Cumberland Town

Richard Littlepage III established Cumberland Town on the south side of the Pamunkey River in 1748. A busy shipping center, the town offered a tobacco inspection station, warehouses, wharves, and a ferry. The Virginia House of Burgesses briefly considered Cumberland Town a candidate to replace Williamsburg as the colonial capital in 1748. During the Revolutionary War, a public supply depot and a military hospital were established here. During the Peninsula Campaign of the Civil War, Cumberland was the headquarters of Union Maj. Gen. George B. McClellan from 13 to 16 May 1862. Nearly 110,000 troops camped here before moving toward White House.

McClellan's Camp at Cumberland Town

In May 1862, during the Peninsula Campaign, the Union Army of the Potomac under Maj. Gen. George B. McClellan advanced up the Pamunkey River toward Richmond, while Confederate Gen. Joseph E. Johnston’s army moved to defend the city. Cumberland Landing, just northeast of here, served as McClellan’s headquarters and supply depot from 13 to 16 May. Nearly 110,000 troops, possibly the largest American army assembled to that date, camped nearby. James F. Gibson, a pioneer in Civil War photojournalism, captured striking images of the sprawling tent city, ships on the river, and formerly enslaved African Americans called “contrabands.”

French Cannon at Cumberland Landing

Gilbert Chase, a New England ship captain, recovered a bronze French cannon in the Pamunkey River off Cumberland Town in June 1816. Two members of his crew descended in a diving bell patented in 1806, which Chase had acquired the rights to use. The 12-foot-long, 5,240-pound cannon, lost during the Revolutionary War, was decorated with mottoes and coats of arms. Virginia claimed it as state property, but Chase argued that the patent authorized him to keep what he salvaged and that the state had forfeited its rights by abandoning the cannon. In Nicholas v. Chase (1817), Virginia’s Superior Court of Chancery ruled in favor of Chase. The cannon was likely melted down during the Civil War.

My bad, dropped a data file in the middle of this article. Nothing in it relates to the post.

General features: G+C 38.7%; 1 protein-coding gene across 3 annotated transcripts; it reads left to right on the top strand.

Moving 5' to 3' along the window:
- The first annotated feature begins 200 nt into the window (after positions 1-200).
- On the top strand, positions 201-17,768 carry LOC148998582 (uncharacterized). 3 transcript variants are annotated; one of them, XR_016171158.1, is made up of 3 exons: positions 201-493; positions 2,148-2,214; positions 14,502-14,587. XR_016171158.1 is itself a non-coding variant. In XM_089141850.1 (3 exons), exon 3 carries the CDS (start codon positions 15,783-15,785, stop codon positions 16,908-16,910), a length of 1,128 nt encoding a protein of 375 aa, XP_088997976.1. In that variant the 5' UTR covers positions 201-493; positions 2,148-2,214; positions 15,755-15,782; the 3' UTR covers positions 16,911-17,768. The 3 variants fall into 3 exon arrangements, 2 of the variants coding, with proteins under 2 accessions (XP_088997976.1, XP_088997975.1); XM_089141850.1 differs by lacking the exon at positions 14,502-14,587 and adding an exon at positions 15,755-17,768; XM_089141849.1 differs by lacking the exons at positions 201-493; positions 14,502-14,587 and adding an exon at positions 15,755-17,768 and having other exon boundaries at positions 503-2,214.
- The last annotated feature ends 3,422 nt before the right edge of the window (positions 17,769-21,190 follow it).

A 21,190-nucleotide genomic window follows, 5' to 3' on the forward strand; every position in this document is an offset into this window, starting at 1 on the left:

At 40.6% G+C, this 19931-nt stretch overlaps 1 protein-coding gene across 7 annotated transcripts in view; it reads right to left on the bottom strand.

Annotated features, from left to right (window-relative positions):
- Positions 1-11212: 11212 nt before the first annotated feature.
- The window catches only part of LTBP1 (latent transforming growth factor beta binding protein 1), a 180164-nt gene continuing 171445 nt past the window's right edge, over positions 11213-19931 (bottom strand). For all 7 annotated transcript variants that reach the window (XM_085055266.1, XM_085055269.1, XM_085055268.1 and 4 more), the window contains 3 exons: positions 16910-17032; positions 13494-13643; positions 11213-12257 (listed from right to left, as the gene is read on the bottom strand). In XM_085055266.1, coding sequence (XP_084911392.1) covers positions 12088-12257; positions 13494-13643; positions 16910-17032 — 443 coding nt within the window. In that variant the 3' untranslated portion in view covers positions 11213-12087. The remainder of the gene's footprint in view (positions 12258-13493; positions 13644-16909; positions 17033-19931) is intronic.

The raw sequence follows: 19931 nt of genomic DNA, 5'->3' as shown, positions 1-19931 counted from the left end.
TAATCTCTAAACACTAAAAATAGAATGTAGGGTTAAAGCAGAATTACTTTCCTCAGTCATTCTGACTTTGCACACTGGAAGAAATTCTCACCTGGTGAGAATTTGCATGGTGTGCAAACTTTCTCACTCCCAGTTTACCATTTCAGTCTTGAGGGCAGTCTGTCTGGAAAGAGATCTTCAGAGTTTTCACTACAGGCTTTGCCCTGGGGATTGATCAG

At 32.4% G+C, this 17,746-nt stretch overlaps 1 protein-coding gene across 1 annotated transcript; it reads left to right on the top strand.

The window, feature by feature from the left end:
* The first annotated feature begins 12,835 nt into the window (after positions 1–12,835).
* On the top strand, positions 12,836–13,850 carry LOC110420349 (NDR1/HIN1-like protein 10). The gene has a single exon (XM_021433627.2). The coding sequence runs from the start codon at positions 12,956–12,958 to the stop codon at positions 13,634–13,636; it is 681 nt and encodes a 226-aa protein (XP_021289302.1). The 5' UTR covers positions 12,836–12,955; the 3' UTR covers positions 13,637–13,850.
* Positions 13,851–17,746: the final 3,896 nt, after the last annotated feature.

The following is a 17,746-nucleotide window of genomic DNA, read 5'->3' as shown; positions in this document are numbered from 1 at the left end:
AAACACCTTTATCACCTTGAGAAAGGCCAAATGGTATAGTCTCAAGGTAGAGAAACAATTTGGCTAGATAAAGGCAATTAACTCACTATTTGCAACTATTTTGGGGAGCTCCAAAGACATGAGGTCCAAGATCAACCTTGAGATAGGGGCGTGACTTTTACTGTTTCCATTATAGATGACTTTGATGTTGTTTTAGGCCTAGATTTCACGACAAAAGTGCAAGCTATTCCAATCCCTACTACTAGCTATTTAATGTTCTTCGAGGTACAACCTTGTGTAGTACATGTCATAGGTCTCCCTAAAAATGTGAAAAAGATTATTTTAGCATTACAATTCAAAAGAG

George Poindexter

(ca. 1627-ca. 1693)

George Poindexter (Poingdestre), a member of a prominent family on the Isle of Jersey in the English Channel, arrived in Virginia by the 1650s and settled at Middle Plantation, now Williamsburg. He acquired land in at least three counties, prospered as a tobacco planter, owned a number of enslaved African Americans, and controlled an interest in the merchant ship Planter’s Adventure. In 1679 Poindexter was elected to the vestry of Bruton Parish. He and his wife, Susanna, moved to New Kent County in the 1680s. Their descendants owned several plantations in this area, including Cedar Lane, Criss Cross, and Moss Side.